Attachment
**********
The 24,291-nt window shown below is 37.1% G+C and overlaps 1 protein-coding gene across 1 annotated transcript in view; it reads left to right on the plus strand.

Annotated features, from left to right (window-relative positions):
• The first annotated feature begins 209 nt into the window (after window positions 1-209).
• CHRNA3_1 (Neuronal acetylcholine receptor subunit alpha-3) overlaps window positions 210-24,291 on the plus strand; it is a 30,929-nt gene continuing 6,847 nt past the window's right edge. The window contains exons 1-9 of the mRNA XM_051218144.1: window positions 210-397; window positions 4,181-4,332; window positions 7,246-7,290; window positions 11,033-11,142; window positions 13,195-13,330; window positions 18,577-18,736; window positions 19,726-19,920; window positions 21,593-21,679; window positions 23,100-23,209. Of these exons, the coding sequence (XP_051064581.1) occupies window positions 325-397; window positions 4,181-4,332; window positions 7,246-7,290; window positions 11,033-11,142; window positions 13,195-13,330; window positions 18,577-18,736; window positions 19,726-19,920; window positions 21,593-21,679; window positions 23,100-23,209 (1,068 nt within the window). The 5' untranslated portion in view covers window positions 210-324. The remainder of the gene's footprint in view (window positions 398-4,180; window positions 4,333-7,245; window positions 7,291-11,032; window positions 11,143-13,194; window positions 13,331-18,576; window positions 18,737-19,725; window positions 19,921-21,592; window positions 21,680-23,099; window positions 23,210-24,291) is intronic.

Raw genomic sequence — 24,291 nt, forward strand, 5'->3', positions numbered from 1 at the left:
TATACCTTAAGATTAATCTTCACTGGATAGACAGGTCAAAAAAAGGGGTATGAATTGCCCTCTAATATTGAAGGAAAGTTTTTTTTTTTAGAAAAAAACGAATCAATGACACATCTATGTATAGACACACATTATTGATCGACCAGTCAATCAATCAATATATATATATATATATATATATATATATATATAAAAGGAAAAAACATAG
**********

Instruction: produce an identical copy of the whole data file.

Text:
The 24,291-nt window shown below is 37.1% G+C and overlaps 1 protein-coding gene across 1 annotated transcript in view; it reads left to right on the plus strand.

Annotated features, from left to right (window-relative positions):
• The first annotated feature begins 209 nt into the window (after window positions 1-209).
• CHRNA3_1 (Neuronal acetylcholine receptor subunit alpha-3) overlaps window positions 210-24,291 on the plus strand; it is a 30,929-nt gene continuing 6,847 nt past the window's right edge. The window contains exons 1-9 of the mRNA XM_051218144.1: window positions 210-397; window positions 4,181-4,332; window positions 7,246-7,290; window positions 11,033-11,142; window positions 13,195-13,330; window positions 18,577-18,736; window positions 19,726-19,920; window positions 21,593-21,679; window positions 23,100-23,209. Of these exons, the coding sequence (XP_051064581.1) occupies window positions 325-397; window positions 4,181-4,332; window positions 7,246-7,290; window positions 11,033-11,142; window positions 13,195-13,330; window positions 18,577-18,736; window positions 19,726-19,920; window positions 21,593-21,679; window positions 23,100-23,209 (1,068 nt within the window). The 5' untranslated portion in view covers window positions 210-324. The remainder of the gene's footprint in view (window positions 398-4,180; window positions 4,333-7,245; window positions 7,291-11,032; window positions 11,143-13,194; window positions 13,331-18,576; window positions 18,737-19,725; window positions 19,921-21,592; window positions 21,680-23,099; window positions 23,210-24,291) is intronic.

Raw genomic sequence — 24,291 nt, forward strand, 5'->3', positions numbered from 1 at the left:
TATACCTTAAGATTAATCTTCACTGGATAGACAGGTCAAAAAAAGGGGTATGAATTGCCCTCTAATATTGAAGGAAAGTTTTTTTTTTTAGAAAAAAACGAATCAATGACACATCTATGTATAGACACACATTATTGATCGACCAGTCAATCAATCAATATATATATATATATATATATATATATATATATAAAAGGAAAAAACATAG